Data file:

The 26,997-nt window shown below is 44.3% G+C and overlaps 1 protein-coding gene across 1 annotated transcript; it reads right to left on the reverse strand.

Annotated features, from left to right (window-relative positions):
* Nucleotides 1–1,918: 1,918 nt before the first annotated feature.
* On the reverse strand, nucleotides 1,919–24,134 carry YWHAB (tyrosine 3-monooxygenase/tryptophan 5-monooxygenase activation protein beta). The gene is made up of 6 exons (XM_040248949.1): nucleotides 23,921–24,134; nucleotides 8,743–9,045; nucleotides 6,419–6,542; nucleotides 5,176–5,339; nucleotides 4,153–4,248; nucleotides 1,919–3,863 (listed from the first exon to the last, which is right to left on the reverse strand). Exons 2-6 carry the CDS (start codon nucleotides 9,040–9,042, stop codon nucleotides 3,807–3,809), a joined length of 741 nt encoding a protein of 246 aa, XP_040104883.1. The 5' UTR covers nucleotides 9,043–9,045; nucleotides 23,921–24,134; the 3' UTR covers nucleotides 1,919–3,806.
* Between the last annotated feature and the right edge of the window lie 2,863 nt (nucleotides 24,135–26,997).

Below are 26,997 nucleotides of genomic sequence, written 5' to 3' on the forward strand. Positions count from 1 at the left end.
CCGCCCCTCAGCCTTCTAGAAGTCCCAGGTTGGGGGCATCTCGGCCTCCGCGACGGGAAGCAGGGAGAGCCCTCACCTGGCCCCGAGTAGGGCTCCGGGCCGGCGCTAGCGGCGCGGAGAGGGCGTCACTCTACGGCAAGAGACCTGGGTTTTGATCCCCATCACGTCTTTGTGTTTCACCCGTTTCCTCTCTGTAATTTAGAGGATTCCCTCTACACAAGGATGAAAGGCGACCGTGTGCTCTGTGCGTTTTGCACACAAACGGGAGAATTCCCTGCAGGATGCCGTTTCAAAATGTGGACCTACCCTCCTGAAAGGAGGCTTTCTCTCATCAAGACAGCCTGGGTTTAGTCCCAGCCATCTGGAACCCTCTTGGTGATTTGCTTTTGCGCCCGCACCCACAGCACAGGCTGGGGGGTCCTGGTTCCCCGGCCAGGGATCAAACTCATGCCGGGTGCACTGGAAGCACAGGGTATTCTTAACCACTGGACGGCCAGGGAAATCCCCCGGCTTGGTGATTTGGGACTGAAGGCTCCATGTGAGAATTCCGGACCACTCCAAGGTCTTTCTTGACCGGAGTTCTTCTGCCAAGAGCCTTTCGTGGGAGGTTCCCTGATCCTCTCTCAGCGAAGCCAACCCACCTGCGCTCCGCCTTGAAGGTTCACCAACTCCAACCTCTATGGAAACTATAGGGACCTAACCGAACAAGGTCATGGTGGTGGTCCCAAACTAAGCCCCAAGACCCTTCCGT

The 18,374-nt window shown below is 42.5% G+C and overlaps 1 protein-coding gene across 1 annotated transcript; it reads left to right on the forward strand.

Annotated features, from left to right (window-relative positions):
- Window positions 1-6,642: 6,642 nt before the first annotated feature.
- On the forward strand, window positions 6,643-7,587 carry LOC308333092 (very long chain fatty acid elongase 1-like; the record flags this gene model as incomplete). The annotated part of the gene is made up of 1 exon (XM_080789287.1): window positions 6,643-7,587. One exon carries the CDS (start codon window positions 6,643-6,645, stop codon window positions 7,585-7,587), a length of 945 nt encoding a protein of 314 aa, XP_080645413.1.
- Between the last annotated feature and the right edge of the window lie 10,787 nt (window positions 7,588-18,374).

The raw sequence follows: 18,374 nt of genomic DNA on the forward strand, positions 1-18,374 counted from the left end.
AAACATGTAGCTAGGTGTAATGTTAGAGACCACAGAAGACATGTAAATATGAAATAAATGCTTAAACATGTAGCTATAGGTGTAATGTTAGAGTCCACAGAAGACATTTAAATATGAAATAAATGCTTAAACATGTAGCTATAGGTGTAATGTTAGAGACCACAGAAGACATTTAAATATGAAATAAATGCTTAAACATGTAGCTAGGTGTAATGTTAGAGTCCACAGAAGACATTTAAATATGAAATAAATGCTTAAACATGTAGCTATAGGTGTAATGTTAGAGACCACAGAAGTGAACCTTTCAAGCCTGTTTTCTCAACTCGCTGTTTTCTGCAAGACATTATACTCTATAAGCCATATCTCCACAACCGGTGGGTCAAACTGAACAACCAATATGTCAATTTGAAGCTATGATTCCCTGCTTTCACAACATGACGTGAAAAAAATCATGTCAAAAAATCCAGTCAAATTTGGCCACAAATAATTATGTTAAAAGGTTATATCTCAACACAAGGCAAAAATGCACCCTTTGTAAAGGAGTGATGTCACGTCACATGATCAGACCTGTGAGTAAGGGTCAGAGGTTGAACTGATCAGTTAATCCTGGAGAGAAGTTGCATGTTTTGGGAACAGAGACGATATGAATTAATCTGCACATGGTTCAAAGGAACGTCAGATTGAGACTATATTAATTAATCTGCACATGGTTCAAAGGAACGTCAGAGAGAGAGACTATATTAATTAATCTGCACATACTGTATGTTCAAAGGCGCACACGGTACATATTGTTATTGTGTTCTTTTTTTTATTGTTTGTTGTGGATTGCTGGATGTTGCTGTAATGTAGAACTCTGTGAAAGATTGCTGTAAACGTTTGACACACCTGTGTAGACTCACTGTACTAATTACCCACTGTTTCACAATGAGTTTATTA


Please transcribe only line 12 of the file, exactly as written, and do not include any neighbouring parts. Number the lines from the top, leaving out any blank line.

- Between the last annotated feature and the right edge of the window lie 10,787 nt (window positions 7,588-18,374).